Michael J. Fox says his Parkinson’s disease is ‘getting tougher’ and doesn’t think he’ll live to be 80
Michael J. Fox will appear in an upcoming episode of “CBS Sunday Morning.”
In excerpts of the interview published Friday, Fox spoke about living with Parkinson’s disease.
He said it’s “getting harder,” adding that he doesn’t expect to live past 80 years old.
Michael J. Fox said living with Parkinson’s disease is “getting harder” and speculated about how long he might live.
Fox opened up during an interview with Jane Pauley on “CBS Sunday Morning.” Though the interview will air Sunday, select excerpts from the conversation were released Friday. The actor, 61, was first diagnosed with Parkinson’s disease in 1991 when he was 29.
When asked if he thinks Parkinson’s is “going to make the call for you,” Fox responded, “It’s banging on the door.”
“I’m not going to lie. It’s getting hard, it’s getting harder. It’s getting tougher. Every day it’s tougher. But that’s the way it is,” Fox said.
Fox, who created a Parkinson’s disease research foundation, went on to say that he’s broken several bones and has undergone surgery as the disease has progressed.
“I had spinal surgery. I had a tumor on my spine. And it was benign, but it messed up my walking. And then, started to break stuff. Broke this arm, and I broke this arm, I broke this elbow. I broke my face. I broke my hand,” Fox said.
The host asked Fox if he broke his bones falling, to which he replied that falling is a “big killer with Parkinson’s.”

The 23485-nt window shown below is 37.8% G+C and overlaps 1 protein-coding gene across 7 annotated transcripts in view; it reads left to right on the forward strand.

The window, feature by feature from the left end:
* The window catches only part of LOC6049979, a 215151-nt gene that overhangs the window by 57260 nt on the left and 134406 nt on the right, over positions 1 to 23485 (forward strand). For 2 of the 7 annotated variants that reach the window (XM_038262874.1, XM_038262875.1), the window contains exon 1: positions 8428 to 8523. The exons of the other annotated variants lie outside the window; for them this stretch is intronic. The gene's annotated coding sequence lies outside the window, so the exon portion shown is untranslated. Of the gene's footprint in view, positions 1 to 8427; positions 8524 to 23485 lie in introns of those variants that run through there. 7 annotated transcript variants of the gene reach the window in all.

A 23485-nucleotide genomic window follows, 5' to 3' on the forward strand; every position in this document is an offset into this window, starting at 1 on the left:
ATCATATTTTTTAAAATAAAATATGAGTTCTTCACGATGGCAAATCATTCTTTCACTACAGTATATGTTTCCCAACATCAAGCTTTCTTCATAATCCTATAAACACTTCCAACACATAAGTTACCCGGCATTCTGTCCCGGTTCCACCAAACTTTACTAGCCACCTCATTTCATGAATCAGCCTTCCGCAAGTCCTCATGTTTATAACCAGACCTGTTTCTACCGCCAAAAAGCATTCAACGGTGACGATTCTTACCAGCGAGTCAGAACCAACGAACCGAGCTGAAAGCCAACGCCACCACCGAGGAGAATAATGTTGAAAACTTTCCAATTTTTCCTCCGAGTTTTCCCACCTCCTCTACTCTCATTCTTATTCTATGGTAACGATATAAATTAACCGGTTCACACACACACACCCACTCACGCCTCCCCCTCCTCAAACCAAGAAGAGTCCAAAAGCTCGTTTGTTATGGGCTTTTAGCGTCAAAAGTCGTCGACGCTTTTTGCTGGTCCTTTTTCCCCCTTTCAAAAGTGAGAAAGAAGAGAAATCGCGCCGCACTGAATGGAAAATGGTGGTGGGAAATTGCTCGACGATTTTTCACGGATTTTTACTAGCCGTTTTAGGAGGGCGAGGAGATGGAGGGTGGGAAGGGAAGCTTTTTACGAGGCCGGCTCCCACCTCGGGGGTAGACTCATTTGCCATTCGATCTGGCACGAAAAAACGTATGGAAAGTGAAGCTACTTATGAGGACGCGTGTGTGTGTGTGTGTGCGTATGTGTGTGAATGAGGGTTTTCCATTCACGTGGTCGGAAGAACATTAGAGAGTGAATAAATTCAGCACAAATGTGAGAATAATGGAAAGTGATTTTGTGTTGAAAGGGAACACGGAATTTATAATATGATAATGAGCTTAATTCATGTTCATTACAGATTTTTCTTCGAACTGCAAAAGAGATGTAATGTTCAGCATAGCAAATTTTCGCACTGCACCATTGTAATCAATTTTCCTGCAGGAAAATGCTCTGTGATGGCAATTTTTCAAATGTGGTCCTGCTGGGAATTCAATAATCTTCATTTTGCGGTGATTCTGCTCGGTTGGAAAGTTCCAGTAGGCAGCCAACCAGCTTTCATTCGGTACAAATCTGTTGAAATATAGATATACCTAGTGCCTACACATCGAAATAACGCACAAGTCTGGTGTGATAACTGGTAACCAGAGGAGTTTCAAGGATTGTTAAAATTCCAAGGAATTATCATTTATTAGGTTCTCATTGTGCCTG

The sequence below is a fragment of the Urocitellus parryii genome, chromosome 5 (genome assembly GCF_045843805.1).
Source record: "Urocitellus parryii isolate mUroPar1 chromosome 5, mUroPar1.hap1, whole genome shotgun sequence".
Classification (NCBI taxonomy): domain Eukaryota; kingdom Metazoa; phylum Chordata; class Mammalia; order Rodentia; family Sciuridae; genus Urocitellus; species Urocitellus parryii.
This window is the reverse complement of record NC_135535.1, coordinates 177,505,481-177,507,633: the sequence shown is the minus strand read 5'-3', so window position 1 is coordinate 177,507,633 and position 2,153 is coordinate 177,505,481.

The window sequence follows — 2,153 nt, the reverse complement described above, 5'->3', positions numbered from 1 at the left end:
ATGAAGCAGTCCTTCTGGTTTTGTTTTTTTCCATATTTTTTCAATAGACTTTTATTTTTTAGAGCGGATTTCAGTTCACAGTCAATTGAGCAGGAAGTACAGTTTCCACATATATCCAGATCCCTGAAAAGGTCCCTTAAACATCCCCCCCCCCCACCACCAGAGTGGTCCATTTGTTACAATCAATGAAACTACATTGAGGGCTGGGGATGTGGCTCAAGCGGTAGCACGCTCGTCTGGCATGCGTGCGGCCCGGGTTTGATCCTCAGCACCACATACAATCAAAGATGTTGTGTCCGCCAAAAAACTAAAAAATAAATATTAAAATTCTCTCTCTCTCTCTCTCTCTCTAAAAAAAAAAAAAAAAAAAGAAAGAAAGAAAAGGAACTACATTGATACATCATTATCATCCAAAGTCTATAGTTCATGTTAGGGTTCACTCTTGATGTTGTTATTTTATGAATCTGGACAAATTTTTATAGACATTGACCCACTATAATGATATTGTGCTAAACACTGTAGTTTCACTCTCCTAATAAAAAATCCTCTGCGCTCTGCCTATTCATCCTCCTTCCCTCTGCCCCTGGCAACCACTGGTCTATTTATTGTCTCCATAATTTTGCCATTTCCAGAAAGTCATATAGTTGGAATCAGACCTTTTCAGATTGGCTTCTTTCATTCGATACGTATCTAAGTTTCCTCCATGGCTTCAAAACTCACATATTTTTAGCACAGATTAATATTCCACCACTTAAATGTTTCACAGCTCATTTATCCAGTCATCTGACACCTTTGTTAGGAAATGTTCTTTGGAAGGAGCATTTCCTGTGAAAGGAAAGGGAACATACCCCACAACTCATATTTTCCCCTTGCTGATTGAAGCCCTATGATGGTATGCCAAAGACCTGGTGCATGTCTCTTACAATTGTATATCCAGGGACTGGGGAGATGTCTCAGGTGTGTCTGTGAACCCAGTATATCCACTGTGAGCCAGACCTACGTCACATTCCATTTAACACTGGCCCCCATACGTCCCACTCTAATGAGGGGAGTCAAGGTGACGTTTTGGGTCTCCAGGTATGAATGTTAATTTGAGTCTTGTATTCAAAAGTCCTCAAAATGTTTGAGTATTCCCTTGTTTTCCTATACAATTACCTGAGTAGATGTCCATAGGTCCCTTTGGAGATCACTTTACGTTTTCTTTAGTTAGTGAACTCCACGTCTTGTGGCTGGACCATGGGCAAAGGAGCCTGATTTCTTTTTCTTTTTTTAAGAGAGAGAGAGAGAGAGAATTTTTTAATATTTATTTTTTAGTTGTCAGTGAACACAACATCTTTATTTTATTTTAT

“It’s falling, and aspirating food, and getting pneumonia. All these subtle ways that get ya.”
“You don’t die from Parkinson’s. You die with Parkinson’s,” Fox said. “So I’ve been thinking about the mortality of it. I’m not gonna be 80.”
According to the Parkinson’s Foundation, Parkinson’s disease is a neurodegenerative disorder that predominantly affects the dopamine-producing neurons in the brain. Symptoms can include tremors, limb stiffness, gait-and-balance problems, slowness of movement, and sleep disorders.
The National Institute on Aging reported that symptoms “usually begin gradually and worsen over time.” The institute reported that most people with Parkinson’s develop the disease after 60, but that around 5% to 10% experience onset before 50.
Fox has opened up about his daily experiences with Parkinson’s disease in the past, including in November 2021 when he spoke to AARP Magazine.
“Still, it’s hard to explain to people how lucky I am, because I also have Parkinson’s,” Fox told the outlet. “Some days are a struggle. Some days are more difficult than others. But the disease is this thing that’s attached to my life — it isn’t the driver.”
Other celebrities have publicly spoken about their Parkinson’s disease diagnoses. In January 2020, the rock legend Ozzy Osbourne revealed his diagnosis to fans during an interview with his family on “Good Morning America.”
“There’s so many different types of Parkinson’s,” Sharon Osbourne, his wife, told GMA. “It’s not a death sentence by any stretch of the imagination, but it does affect certain nerves in your body. And it’s like you have a good day, a good day, and then a really bad day.”
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